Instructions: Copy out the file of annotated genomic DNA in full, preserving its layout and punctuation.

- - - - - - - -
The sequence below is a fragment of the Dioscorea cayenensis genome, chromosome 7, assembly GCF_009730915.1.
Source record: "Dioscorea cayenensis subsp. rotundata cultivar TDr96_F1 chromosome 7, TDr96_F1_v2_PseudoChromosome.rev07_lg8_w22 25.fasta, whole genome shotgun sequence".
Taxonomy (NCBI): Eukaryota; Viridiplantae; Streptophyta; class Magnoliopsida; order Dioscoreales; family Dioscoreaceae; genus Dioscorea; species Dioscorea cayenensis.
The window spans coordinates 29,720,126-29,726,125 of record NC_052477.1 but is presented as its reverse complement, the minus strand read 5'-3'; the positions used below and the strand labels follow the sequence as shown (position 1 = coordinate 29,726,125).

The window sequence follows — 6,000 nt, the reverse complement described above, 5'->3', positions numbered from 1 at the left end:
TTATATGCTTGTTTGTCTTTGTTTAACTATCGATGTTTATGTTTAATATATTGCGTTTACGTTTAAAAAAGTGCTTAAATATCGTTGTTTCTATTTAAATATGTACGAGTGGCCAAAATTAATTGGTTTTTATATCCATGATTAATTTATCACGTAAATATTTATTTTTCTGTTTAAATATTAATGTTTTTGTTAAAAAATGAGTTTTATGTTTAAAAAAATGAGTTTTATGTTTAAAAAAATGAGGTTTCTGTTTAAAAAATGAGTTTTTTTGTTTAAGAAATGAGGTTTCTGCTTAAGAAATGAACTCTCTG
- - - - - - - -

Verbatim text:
The sequence below is a fragment of the Dioscorea cayenensis genome, chromosome 7, assembly GCF_009730915.1.
Source record: "Dioscorea cayenensis subsp. rotundata cultivar TDr96_F1 chromosome 7, TDr96_F1_v2_PseudoChromosome.rev07_lg8_w22 25.fasta, whole genome shotgun sequence".
Taxonomy (NCBI): Eukaryota; Viridiplantae; Streptophyta; class Magnoliopsida; order Dioscoreales; family Dioscoreaceae; genus Dioscorea; species Dioscorea cayenensis.
The window spans coordinates 29,720,126-29,726,125 of record NC_052477.1 but is presented as its reverse complement, the minus strand read 5'-3'; the positions used below and the strand labels follow the sequence as shown (position 1 = coordinate 29,726,125).

The window sequence follows — 6,000 nt, the reverse complement described above, 5'->3', positions numbered from 1 at the left end:
TTATATGCTTGTTTGTCTTTGTTTAACTATCGATGTTTATGTTTAATATATTGCGTTTACGTTTAAAAAAGTGCTTAAATATCGTTGTTTCTATTTAAATATGTACGAGTGGCCAAAATTAATTGGTTTTTATATCCATGATTAATTTATCACGTAAATATTTATTTTTCTGTTTAAATATTAATGTTTTTGTTAAAAAATGAGTTTTATGTTTAAAAAAATGAGTTTTATGTTTAAAAAAATGAGGTTTCTGTTTAAAAAATGAGTTTTTTTGTTTAAGAAATGAGGTTTCTGCTTAAGAAATGAACTCTCTG